Apr 24 2023
Data Analytics

AIOps Observability Help Admins Gain an Edge Over Network Disruptions

Newer options let IT managers proactively assess a network’s state through data analysis and activity monitoring.

Agencies are going bigger and getting bolder with their use of hybrid and multicloud environments, even as they attempt to simplify their cloud infrastructures.

The Department of Defense recently announced that it would work with Amazon, Google, Microsoft and Oracle to form its Joint Warfighting Cloud Capability network. Meanwhile, public sector cloud spending has grown to more than $8 billion, according to Deloitte.

But the more agencies invest in the cloud and adjacent technologies such as edge devices and 5G, the more complicated things get. Agencies rely on these solutions in combination with artificial intelligence (AI) and machine learning to provide actionable, predictive intelligence derived from many disparate data sets.

The problem is that the data sets and the tools required to process them have become so complex that it’s nearly impossible to uncover the root cause when something goes wrong, at least through traditional network monitoring. An error anywhere in the system can take hours or even days to discover. This can disrupt an agency’s ability to gain insights, making it difficult to complete its mission. All the while, IT managers will undoubtedly be dealing with a flood of alerts capable of overloading their senses and leading them down the wrong path.

Fortunately, there are better options for this type of complex environment: observability and AI for IT operations, or AIOps.

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Observability Offers a Complete View

Traditional network monitoring takes a reactive approach to network management. Observability allows IT managers to proactively assess a network’s state through data analysis and network activity monitoring. With an observability system, managers can see everything going on within their networks, whether they are on-premises, hybrid or multicloud.

Observability is defined by four key components, known as MELT:

  • Metrics help identify what’s wrong with the components of the network.
  • Events help prioritize important alerts and minimize the excess noise IT managers must filter through before discovering mission-critical issues.
  • Logs identify the reasons an issue is occurring.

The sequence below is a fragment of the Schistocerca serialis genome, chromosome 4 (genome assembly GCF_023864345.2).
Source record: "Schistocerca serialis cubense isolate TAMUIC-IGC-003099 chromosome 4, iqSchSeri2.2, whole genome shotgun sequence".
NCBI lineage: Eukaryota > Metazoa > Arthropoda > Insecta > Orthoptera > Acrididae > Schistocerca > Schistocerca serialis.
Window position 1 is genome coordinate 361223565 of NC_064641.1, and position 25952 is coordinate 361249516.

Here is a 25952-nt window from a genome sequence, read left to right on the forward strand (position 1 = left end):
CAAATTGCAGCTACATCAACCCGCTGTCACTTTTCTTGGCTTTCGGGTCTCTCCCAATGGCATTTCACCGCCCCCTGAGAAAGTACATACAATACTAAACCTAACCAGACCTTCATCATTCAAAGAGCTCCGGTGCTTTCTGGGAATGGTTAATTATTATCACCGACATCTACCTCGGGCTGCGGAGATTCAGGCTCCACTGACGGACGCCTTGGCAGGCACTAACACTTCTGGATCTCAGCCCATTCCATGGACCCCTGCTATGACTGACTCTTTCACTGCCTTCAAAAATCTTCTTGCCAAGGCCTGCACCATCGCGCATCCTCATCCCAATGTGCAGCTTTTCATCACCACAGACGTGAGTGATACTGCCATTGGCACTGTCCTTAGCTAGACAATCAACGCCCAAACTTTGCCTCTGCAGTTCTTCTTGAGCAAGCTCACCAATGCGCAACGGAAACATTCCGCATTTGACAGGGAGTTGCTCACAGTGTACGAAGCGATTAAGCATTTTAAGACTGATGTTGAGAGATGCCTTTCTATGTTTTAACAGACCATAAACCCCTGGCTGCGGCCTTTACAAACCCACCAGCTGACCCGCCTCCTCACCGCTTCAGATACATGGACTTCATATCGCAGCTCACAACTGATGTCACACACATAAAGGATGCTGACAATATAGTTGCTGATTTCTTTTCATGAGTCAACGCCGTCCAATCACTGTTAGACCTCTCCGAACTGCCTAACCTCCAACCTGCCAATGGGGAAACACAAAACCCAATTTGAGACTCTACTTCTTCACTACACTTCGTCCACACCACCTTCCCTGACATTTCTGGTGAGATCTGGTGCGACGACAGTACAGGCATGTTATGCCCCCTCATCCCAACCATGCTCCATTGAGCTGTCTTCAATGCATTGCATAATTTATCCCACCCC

• Traces lead managers directly to problems, eliminating the need for guesswork.

Through observability, IT managers can discover and map dependencies through their infrastructures, networks and applications. This helps them understand how an anomaly in one might impact the others.

Complete visibility allows them to quickly respond to the problem without spending hours hunting it down. Automation takes things further, cutting out the need for human intervention.

READ MORE: How artificial intelligence supports federal agencies.

AIOps Is Powerful and Proactive

Observability is about more than just ensuring the network is running smoothly. When paired with AIOps, it becomes a powerful tool for ensuring network resiliency and uptime.

The concept of AIOps was introduced by Gartner in 2016. Although it’s been around for a while now, many organizations are only recently leveraging the technology as AI and machine learning mature. Those who aren’t should consider doing so because AIOps helps administrators rapidly respond to issues wherever they exist within their networks.

AIOps combines AI, machine learning and natural language processing to collect disparate information and large data sets to identify issues, report them to IT and offer intelligent recommendations. It allows IT teams to quickly pinpoint issues, whether they emanate from private or public clouds or a combination of the two.

AIOps culls information from the MELT components — including historical data derived from past incidents — and uses it to automatically remediate errors. In cases requiring a human touch, it can provide IT administrators with actionable recommendations on how to rectify a problem.

Without proactive observability and the intelligence provided by AIOps, administrators may never know problems exist within their cloud environments. The disruption may continue unabated, slowly deteriorating the network or limiting its effectiveness in providing access to resources, including applications and data. Administrators may also become overwhelmed by a chorus of alerts indicating an issue but failing to point them to a location.

With observability and AIOps, the noise is turned down, the problems are quickly identified and administrators can respond to issues before they disrupt network operations. Agencies can continue to collect their data, run their clouds and access their applications, and they don’t have to worry about compromising their ability to receive actionable intelligence.

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